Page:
Campaign of the Month: August 2014
The Concord of Ashes
This Gangrel elder is much feared and reviled both for his combat prowess and his past history of committing diablerie. He has joined the 4th Crusade in the employ of Guy of Provence, hoping for both spiritual absolution and political amnesty.
Handsome in a rough kind of way, this pale northerner has a strong, husky build covered in scars and fine, downy blonde hair. His mane is shaggy, and he looks like he could use a shave. In spite of his good looks, there is a dangerous, animalistic cast to his features and his dark eyes gaze hungrily at those who near him. He is armed with a long hunter’s knife and a handaxe and he eschews armour, wearing only buckskins and a black cloak.
(modified from the character, as portrayed in the short story Eating Medusa, by Patrick Hadley in Dark Tyrants, pp. 77-110)
Variously known as Rollo the Frank or Rollo the Austrasian, this Gangrel has earned infamy for his exploits during the 12th century. While it is thought that he has existed for some four centuries, rumour has it that he spent a considerable portion of those years in torpor from wounds sustained in Carinthia, during the strife surrounding the decline of the Carolingian empire.
He surfaced again in the last decades of the 10th century, offering his services for pay to the Tzimisce warlords of the Balkans and the Antonian Ventrue of Constantinople. Rollo then returned to the West, and sold his axe to the Lombardic Ventrue and the Grand Court of Paris, encountering much arrogance over his weak blood and Low Clan. By the middle of the 12th century, the Gangrel had quit the Cainite courts in disgust, and fell in with a small coterie of diabolists.
For almost 50 years, Rollo travelled the lands of the Mediterranean, hunting elders in company with his coterie. Assamites, Toreador, Brujah, Ravnos, Settites, Ventrue and more fell to their fangs. Owing to the perilous nature of the enterprise, the coterie enjoyed a fairly high turnover but those who survived grew strong, battened on the ancient blood of their prey. By 1190 CE, only three members of the coterie remained. In addition to Rollo were the Cantabrian Lasombra Don Felix Lopez Aguirre de Garandabal and the Italian Settite Marchesa Viella Maria Julia di Messina. They were hated and hunted throughout the lands they stalked, but such was their power that few dared to chance hound them too fiercely, or at least in numbers too small to be sure of success.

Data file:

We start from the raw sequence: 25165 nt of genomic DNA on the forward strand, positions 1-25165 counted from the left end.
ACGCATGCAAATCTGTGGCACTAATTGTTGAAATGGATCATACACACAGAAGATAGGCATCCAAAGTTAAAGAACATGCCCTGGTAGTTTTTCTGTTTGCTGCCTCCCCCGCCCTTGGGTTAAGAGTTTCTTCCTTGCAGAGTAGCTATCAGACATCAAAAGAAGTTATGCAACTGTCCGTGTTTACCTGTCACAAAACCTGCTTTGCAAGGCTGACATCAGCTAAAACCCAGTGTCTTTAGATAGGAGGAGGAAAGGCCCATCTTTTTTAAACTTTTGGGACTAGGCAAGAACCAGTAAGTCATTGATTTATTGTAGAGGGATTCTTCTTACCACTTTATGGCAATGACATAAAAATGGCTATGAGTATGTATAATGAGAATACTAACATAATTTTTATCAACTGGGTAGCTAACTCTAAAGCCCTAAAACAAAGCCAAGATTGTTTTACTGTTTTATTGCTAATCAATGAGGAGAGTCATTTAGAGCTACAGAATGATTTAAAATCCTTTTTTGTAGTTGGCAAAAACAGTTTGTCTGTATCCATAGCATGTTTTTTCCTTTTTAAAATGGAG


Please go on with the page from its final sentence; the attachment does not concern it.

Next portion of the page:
By 1200 CE, it would appear that the coterie had come to a bad end, as one might expect, during a hunt for a particularly ancient Follower of Set (the Medusa, apparently). Whatever the case, Rollo resurfaced recently in Venice. He sought out the Fourth Crusade after being given assurances of safe conduct, and pledged his axe and loyalty to Guy of Provence. He does not draw pay and claims to have given up his foul ways, and seeks redemption by serving in the Militi Christi, saying that he only wants absolution for his sins and forgiveness from agents of the Cainite Courts that dog his steps.
He does not engage in politics at all and socialises little, seemingly happy to do his job as the chief scout of the Cainite Crusade and keep his own company. While he is handsome enough, and prefers to seduce tavern wenches instead of hunt them down, most Cainites agree that there is something… off… about the Gangrel, and most senesible mortals instinctively shy away from him. Even so, despite his taciturn nature he can be charming. When the rare mood takes him, he has a powerful basso voice and a love of bawdy songs. He is also not without a wry sense of humour, and has intimidated into quiescence at least one impertinent Ventrue crusader by intoning (in perfect Latin) the Lay of the Amaranth, recited of old by diabolists about to commit their awful crime.
O Maker, Caine of Nod,
Tonight shall bring me closer yet to Thee.
Praised be eternal Amaranth
Whose night-black blossom neither fades nor withers.
Always may I feast at her dark banquet.
The Ventrue in question (one Bertrandus d’Apt, childe of Sir Felix de Vaucluse), was suitably mortified, but Rollo thought the joke was quite funny.
Rollo has a particular wariness and dislike for the Assamites. He refuses to be drawn on why, saying only that the Turks have it in for him.
Lineage: Unknown. Rollo ceased telling it centuries ago, and those old enough to remember it rarely cared to know it. He was thought to have been of the eleventh generation when Embraced in the first years of the 9th century, but he is known to have taken the souls of no less than four elders since.